5 tips that will make you cope better with change:
- Set up little routines that will enhance trust in yourself and in your new environment:
Do something, regularly, at the same place, at the same time. (e.g. go to the gym, library, supermarket or a cafe.) Staff and patrons will start to recognise you and greet you with a smile. Trust is the antidote of threat. When you trust, you cannot feel threat. Routines and structure by themselves are excellent to counterbalance stress, that arises from the lack of order when settling into something new.
- Breathe deeply.
When you feel that stress is building up, take three deep breaths, slowly through your nose into your abdomen. Then exhale through your nose just as slowly. By doing so, your body will automatically down regulate the physical symptoms of anxiousness induced by the sympathetic nervous system (responsible for and maintains the fight-flight-freeze response). Control shifts to the parasympathetic nervous system (also called the rest and digest system). Your heart rate slows down. You feel calmer.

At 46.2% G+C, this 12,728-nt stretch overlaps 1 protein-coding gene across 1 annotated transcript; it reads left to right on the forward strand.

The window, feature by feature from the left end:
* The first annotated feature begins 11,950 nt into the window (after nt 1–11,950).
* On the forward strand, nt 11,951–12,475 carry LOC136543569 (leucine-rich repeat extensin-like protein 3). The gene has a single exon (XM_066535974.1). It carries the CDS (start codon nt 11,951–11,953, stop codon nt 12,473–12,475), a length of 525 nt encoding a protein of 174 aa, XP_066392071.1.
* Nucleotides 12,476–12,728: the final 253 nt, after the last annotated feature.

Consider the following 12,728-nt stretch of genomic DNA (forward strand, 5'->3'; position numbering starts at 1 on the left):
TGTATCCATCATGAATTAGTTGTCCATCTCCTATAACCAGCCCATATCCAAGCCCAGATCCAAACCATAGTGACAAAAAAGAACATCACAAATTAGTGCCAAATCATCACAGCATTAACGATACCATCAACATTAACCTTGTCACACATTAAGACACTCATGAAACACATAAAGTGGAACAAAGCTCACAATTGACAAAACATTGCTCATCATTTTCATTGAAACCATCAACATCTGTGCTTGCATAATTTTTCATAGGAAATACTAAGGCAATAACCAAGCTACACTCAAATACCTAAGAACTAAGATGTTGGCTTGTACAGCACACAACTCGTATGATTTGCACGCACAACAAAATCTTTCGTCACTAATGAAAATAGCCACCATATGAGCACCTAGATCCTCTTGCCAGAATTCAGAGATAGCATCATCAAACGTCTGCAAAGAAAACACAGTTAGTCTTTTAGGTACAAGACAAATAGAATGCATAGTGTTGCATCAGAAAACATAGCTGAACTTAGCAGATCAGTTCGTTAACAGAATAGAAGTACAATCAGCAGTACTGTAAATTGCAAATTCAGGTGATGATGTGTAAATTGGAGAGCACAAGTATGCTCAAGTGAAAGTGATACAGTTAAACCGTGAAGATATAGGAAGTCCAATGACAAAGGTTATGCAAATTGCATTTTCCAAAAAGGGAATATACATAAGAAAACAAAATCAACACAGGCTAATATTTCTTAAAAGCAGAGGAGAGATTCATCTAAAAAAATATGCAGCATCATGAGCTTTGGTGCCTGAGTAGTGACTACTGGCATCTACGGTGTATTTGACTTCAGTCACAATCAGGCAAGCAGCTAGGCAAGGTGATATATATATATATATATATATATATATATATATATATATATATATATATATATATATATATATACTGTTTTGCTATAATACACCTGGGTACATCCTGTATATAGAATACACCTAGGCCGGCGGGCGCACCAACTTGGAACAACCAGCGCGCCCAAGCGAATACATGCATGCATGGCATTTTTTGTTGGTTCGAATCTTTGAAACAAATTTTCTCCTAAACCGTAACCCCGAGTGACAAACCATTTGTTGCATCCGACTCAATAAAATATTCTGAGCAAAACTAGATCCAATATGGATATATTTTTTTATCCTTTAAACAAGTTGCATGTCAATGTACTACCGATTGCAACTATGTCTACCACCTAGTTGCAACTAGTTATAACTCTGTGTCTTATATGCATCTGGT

- Accept that change is happening no matter what.
Nothing ever stays the same. You and the world have been changing constantly.
- Stop fighting anxious feelings, start recognising them instead.
Name them as soon as you are aware of them: “My heart is racing again. I’m scared.” “No. I daren’t. I’m too frightened.” Anxiety feeds itself and escalates the harder you try to control it and deny it. Just stay with your feelings for a little while. Breathe and watch. They will pass. (refer to the previous point)
- Reach out and buddy up with a friend who can give you encouragement and support.
Asking for help is often what we resist the most. What is the point of pretending that everything is fine when it isn’t? Seeking help is actually a strength since we recognise our own limitations and the positive contributions other people can make.